Article Details

Research Database: Article Details

Citation:  Rusch, F.R., & Braddock, D. (2004). Adult day programs versus supported employment (1988-2002): Spending and service practices of mental retardation and developmental disabilities state agencies. Research and Practice for Persons with Severe Disabilities, 29 (4), 237-242.
Title:  Adult day programs versus supported employment (1988-2002): Spending and service practices of mental retardation and developmental disabilities state agencies
Authors:  Rusch, F.R., & Braddock, D.
Year:  2004
Journal/Publication:  Research and Practice for Persons with Severe Disabilities
Publisher:  TASH Publishing
DOI:  https://doi.org/10.2511/rpsd.29.4.237
Full text:  http://journals.sagepub.com/doi/abs/10.2511/rpsd.29.4.237   
Peer-reviewed?  Yes
NIDILRR-funded?  No
Research design:  Survey research

Structured abstract:

Background:  There is no doubt that supported employment is a viable employment option for persons with disabilities. Despite the expansion of supported employment programs that place persons with disabilities in competitive employment settings the expansion of sheltered workshops has also been observed. The examination of spending practices by mental retardation and developmental disabilities state agencies (MR/DD) is warranted.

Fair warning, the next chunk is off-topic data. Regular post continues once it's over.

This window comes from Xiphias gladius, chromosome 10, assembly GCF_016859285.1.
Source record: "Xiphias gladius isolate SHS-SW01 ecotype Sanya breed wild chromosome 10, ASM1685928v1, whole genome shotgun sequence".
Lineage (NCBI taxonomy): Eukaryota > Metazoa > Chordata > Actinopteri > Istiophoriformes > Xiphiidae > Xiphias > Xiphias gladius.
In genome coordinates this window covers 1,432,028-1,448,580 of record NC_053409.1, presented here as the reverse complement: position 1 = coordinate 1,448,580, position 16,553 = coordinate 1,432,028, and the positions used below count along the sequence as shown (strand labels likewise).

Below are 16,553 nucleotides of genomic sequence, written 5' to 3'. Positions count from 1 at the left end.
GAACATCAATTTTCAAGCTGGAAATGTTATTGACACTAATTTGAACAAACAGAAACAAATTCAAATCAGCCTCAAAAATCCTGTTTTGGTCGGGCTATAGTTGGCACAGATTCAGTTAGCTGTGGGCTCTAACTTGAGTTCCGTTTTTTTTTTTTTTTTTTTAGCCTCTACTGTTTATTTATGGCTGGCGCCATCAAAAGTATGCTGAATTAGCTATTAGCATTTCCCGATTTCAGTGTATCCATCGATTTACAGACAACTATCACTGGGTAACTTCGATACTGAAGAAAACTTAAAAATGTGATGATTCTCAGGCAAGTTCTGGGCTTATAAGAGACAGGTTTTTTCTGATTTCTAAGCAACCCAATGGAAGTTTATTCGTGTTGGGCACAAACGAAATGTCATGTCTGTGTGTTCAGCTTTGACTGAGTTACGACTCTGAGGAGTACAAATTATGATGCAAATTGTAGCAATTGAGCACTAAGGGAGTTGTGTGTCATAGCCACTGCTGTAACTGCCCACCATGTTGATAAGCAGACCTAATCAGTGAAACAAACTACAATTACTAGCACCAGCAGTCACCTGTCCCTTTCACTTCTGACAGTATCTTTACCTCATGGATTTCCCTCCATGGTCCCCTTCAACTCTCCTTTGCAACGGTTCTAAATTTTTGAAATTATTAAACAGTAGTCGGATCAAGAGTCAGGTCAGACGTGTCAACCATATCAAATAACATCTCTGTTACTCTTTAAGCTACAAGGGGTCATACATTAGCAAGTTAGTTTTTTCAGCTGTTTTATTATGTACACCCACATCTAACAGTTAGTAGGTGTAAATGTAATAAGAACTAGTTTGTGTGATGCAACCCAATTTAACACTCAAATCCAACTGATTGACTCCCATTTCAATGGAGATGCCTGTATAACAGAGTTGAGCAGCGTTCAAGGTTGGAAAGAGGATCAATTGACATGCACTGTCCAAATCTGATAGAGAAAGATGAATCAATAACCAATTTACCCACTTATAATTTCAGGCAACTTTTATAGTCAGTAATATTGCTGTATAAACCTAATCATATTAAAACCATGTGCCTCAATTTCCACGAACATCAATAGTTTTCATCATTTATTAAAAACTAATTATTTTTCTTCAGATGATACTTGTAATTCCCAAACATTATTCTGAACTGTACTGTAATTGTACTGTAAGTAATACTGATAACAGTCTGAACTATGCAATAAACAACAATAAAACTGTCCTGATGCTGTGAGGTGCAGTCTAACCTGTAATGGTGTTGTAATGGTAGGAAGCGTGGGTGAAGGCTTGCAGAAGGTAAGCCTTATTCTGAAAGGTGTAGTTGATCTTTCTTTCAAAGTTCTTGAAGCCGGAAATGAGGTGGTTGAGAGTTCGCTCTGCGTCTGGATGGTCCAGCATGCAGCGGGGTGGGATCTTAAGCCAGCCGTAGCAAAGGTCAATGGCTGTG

Purpose:  This article’s purpose was to examine spending practices by MR/DD state agencies.
Study sample:  Fifty-one MR/DD state agencies (50 U.S. states and the District of Columbia)
Data collection and analysis:  Data used in this study was collected by Rizzolo, Hemp, Braddock, and Pomeranz-Essley (2004). Two categories of that data were used for this study: (1) spending on persons in segregated facilities, and (2) persons in supported employment.
Findings:  Despite the presence of supported employment programs the expansion of segregated facilities continues. The expansion of supported employment programs has all but stopped since 2000.
Conclusions:  Though supported employment is a viable alternative to segregated employment there is significant room for improvement in spending and promotion of it as such.